Belk Syracuse
Sun Virginia Tech
Pinstripe Virginia
Music City Wake Forest
Independence Florida St.
Military Pittsburgh
Quick Lane Boston College
 

 

Citrus Big Ten Team
 

 

Alternate Bowl
Birmingham North Carolina St.

 

Coaches On The Rise

Possible Candidates to Move to a Championship-Caliber Program

Dino Babers, Syracuse

Dave Clawson, Wake Forest

Bronco Mendenhall, Virginia

 

Coaches On The Hot Seat

Steve Adazzio, Boston College

 

Top Quarterbacks

Trevor Lawrence, Clemson (best college QB since Peyton Manning)

Tommy DeVito, Syracuse

Bryce Perkins, Virginia

 

Top Offense

Clemson

Syracuse

Wake Forest

 

Top Defense

Clemson

Miami

Virginia

 

Coming Tomorrow: The Pac-12 Conference.  This league has little chance at producing a national champion and only a slim chance at producing a playoff representative, but on the other hand, the weakest teams in the Pac-12 are stronger than the weaker teams of the other leagues.

August 13, 2019

2019 American Athletic Conference Football Preview

Today, we wrap up the Group of 5 Conference previews with the American Athletic Conference.  The AAC has seen its champion represent the Group of 5 conferences in a New Year’s 6 Bowl Game three times in the five years of the current rules set in place.  While this league is the strongest Group of 5 league to start 2019, we selected Army to be our predicted G5 team to make an NY6 Bowl bid this year.

This is a league about to undergo some transition.  Connecticut will return to the Big East after in 2020, and there will be an opening for another school to join the AAC.  It could be U Mass, Army, or Liberty, but it could also be somebody like Buffalo from the Mid-American Conference or possibly a new FCS school deciding to jump to FBS, like Villanova.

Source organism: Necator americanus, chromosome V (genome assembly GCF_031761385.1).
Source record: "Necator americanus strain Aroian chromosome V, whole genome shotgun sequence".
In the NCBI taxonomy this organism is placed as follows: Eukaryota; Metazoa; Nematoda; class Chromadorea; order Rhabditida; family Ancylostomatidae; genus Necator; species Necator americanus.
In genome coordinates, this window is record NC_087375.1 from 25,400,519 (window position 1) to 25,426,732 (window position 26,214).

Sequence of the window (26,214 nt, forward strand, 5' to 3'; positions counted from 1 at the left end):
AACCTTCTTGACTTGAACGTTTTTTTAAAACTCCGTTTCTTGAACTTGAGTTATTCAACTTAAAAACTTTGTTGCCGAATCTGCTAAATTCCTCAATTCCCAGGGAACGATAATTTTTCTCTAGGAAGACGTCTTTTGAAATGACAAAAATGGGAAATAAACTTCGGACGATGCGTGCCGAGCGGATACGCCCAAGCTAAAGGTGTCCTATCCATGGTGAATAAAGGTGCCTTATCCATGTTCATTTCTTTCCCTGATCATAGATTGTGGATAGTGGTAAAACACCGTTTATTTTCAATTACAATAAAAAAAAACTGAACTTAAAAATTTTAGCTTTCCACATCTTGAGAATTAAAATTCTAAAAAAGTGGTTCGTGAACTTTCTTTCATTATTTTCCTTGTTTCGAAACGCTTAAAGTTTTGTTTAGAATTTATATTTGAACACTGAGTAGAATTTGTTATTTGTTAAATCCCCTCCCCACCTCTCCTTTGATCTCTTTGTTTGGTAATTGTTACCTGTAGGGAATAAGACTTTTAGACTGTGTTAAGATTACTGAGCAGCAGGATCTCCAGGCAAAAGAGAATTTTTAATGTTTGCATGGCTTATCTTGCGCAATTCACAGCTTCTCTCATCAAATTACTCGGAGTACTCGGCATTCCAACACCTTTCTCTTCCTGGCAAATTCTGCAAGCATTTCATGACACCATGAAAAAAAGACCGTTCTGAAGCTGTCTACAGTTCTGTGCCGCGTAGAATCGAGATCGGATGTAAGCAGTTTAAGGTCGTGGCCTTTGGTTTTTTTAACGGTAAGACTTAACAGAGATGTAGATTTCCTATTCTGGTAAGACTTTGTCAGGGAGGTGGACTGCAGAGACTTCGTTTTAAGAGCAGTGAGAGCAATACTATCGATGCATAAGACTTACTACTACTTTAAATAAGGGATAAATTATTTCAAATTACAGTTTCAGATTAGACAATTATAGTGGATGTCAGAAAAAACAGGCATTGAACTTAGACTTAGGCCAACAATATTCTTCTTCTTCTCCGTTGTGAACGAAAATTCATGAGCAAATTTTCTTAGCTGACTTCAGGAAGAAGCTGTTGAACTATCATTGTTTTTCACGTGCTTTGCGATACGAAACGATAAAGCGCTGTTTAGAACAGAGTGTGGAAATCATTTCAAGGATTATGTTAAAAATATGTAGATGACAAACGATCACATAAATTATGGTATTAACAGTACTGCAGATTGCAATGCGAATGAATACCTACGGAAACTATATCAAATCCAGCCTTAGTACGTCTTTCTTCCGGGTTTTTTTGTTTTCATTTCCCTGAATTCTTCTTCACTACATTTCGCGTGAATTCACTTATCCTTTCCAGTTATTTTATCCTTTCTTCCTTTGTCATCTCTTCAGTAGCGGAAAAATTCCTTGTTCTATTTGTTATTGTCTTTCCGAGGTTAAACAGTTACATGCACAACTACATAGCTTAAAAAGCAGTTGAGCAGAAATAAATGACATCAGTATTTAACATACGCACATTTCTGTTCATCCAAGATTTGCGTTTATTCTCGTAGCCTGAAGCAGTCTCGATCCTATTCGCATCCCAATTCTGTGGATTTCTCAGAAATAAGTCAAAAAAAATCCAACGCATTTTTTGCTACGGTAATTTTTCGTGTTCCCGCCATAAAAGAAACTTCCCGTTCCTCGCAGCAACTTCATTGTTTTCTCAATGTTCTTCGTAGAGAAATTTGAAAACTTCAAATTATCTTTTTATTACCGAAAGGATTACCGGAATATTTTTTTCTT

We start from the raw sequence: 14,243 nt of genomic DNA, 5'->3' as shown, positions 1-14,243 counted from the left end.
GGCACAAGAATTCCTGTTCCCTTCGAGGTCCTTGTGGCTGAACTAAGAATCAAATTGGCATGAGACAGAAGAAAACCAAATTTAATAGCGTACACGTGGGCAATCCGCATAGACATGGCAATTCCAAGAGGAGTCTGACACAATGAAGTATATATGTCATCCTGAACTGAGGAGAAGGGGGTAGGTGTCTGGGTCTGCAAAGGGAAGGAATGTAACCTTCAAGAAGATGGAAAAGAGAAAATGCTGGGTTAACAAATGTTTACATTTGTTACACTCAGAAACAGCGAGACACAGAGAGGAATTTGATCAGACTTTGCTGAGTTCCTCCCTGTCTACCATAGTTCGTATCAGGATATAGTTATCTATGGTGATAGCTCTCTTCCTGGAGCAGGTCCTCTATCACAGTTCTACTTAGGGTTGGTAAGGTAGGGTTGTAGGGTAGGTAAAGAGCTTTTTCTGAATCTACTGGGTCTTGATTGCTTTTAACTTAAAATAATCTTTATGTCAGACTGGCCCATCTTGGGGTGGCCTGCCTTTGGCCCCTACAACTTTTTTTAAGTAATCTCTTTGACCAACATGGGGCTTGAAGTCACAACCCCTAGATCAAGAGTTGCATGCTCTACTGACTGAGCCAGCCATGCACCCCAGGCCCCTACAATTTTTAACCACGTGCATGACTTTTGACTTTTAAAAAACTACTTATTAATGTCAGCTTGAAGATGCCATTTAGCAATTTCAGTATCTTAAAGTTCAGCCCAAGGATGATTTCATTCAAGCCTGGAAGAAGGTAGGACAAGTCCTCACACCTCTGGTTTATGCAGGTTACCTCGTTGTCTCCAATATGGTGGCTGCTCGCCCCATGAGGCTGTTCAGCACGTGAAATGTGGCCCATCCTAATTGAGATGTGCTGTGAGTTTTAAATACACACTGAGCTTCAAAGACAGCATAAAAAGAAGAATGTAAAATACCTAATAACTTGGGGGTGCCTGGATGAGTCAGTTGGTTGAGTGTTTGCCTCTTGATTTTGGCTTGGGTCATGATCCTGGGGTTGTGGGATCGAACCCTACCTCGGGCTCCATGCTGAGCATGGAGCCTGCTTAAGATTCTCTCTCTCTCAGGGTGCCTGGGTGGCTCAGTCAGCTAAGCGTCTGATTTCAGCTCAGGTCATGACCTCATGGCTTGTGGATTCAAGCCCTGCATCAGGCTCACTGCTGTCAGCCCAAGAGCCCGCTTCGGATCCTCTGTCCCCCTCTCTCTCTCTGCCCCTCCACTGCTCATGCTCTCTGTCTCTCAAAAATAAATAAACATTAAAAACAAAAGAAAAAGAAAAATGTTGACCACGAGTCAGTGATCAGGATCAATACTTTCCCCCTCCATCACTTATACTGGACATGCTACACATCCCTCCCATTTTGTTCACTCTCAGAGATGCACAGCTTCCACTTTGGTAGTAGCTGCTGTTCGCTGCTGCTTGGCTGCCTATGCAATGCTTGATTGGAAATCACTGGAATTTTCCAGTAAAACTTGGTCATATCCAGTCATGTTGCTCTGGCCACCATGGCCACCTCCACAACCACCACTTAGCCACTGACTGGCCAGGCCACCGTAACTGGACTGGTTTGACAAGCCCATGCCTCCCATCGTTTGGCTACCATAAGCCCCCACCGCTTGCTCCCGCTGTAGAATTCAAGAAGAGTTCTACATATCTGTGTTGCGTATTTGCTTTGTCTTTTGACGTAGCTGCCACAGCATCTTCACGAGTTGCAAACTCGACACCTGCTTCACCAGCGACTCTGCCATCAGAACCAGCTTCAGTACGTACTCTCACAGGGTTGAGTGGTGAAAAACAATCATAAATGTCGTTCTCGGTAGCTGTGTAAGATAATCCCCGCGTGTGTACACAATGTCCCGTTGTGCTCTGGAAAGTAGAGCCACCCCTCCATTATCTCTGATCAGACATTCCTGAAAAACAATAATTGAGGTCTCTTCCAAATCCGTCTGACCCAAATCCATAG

As for this season, the AAC should be a little more competitive than in the recent past.  Central Florida has dominated the league for two consecutive years, and the Golden Knights will be an excellent team once again this year.  However, teams like Cincinnati, Temple, Memphis, and maybe one or two dark horses will make UCF’s path to a “threepeat” quite difficult.

Here is how the American Athletic Conference Media voted in their preseason poll.

American Athletic Conference Media Poll
 

 

East Division
Pos. Team 1st Place Votes Overall Votes
1 Central Florida 19 169
2 Cincinnati 11 157
3 South Florida 0 107
4 Temple 0 101
5 East Carolina 0 66
6 Connecticut 0 30
 

 

West Division
Pos. Team 1st Place Votes Overall Votes
1 Memphis 15 165
2 Houston 14 162
3 Tulane 0 108
4 SMU 1 87
5 Navy 0 70
6 Tulsa 0 38
 

 

Championship Game Winner Overall Votes
Central Florida 12
Cincinnati 8
Memphis 6
Houston 4

 

Here are our preseason PiRate Ratings.

Preseason PiRate Ratings–American Athletic
East Division
Team PiRate Mean Bias Average
Central Florida 107.7 107.1 108.8 107.9
Cincinnati 106.6 105.0 106.8 106.1
Temple 101.9 101.0 103.2 102.0
South Florida 94.4 95.9 94.9 95.1
East Carolina 85.0 87.6 84.9 85.8
Connecticut 75.9 77.9 74.4 76.1
 

 

West Division
Team PiRate Mean Bias Average
Memphis 104.0 103.3 105.2 104.2
SMU 98.7 98.4 98.9 98.7
Houston 95.0 96.7 97.8 96.5
Tulane 95.4 96.6 95.5 95.8
Tulsa 91.3 91.9 92.3 91.8
Navy 86.3 89.2 85.9 87.2
AAC Averages 95.2 95.9 95.7 95.6

Note:  These preseason ratings are accurate as of August 1, 2019, and subject to change before the first week of the season due to personnel changes prior to the first week of the season.

 

Predicted Won-Loss Records

The PiRate Ratings were not created to forecast won-loss records like other ratings might attempt.  Our ratings are valid for just the next game on the teams’ schedules, and we have pre-set adjustments built into our ratings on many teams.  For instance, if a team has exceptional starting talent but little depth, their rating has a pre-set reduction per week of the season, so that even if they win or lose a game by the exact expected margin, they will lose some of their power rating due to their depth issues.